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College students use more marijuana in states where it's legal, but binge drink less

By Molly Rosbach, Oregon State University, Thursday, March 19, 2020

Marijuana use among college students has been trending up for years, but in states that have legalized recreational marijuana, use has jumped even higher.

An Oregon State University study published in the medical periodical Addiction in January shows that in states where marijuana was legalized by 2018, both occasional and frequent use among college students has continued to rise beyond the first year of legalization, suggesting an ongoing trend rather than a brief period of experimentation.

Overall, students in states with legal marijuana were 18 percent more likely to have used marijuana in the past 30 days than students in states that had not legalized the drug.

They were also 17 percent more likely to have engaged in frequent use, defined as using marijuana on at least 20 of the past 30 days.

The differences between states with and without legalization escalated over time: Six years after legalization in early-adopting states, students were 46 percent more likely to have used marijuana than their peers in nonlegalized states.

The study, conducted by Harold Bae from OSU’s College of Public Health and Human Sciences and David Kerr from the College of Liberal Arts, is the first to look broadly at multiple states that have legalized recreational marijuana and to go beyond the first year following legalization.

It includes data from 135 colleges in seven states where marijuana was legalized by 2018 and from 41 states and 454 colleges where recreational use was not legal.

More than 850,000 students participated in the National College Health Assessment survey from 2008 to 2018, which provided the data. The survey asked about a wide range of health behaviors including drug and alcohol use and is administered anonymously.

Using the same dataset, they found that after legalization, students ages 21 and older showed a greater drop in binge drinking than their peers in states where marijuana was not legal. Binge drinking was defined as having five or more drinks in a single sitting within the previous two weeks.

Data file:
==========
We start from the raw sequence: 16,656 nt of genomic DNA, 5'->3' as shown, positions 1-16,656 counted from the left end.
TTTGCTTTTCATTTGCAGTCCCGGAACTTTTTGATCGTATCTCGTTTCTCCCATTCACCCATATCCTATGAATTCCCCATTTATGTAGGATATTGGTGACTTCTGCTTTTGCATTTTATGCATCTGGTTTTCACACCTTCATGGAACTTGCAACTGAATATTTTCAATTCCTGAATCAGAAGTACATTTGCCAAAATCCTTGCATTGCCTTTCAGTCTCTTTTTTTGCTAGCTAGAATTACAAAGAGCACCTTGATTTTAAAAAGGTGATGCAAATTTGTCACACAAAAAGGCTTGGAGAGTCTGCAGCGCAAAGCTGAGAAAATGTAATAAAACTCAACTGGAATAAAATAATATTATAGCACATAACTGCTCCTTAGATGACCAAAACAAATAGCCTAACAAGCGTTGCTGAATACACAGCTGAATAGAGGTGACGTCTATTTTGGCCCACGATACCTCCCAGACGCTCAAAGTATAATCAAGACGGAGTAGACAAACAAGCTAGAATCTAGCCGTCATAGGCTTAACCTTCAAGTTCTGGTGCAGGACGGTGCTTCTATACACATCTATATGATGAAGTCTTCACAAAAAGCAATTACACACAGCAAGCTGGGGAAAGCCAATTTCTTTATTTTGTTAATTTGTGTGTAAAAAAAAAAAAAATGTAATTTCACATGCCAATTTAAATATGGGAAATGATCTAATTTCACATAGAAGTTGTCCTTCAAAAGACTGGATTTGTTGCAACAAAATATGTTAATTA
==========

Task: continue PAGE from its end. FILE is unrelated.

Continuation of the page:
Binge drinking has been on the decline among college students in recent years, but dropped more in states that legalized marijuana than in states that did not, researchers found.

Looking at specific demographics, researchers found that the effect was stronger among older students ages 21-26 than minors ages 18-20; older students were 23% more likely to report having used marijuana than their peers in non-legalized states. The effect was also stronger among female students and among students living in off-campus housing, possibly because universities adhere to federal drug laws that still classify marijuana as an illegal substance.

“It’s easy to look at the findings and think, ‘Yeah, of course rates would increase,’” Kerr said. “But we need to quantify the effects these policy changes are having.”

Furthermore, he said, researchers are not finding increases in adolescents’ marijuana use following legalization.

“So it is surprising and important that these young adults are sensitive to this law. And it’s not explained by legal age, because minors changed too.”

A recent companion study published in Addictive Behaviors in November by OSU doctoral candidate Zoe Alley along with Kerr and Bae examined the relationship between recreational marijuana legalization and college students’ use of other substances.

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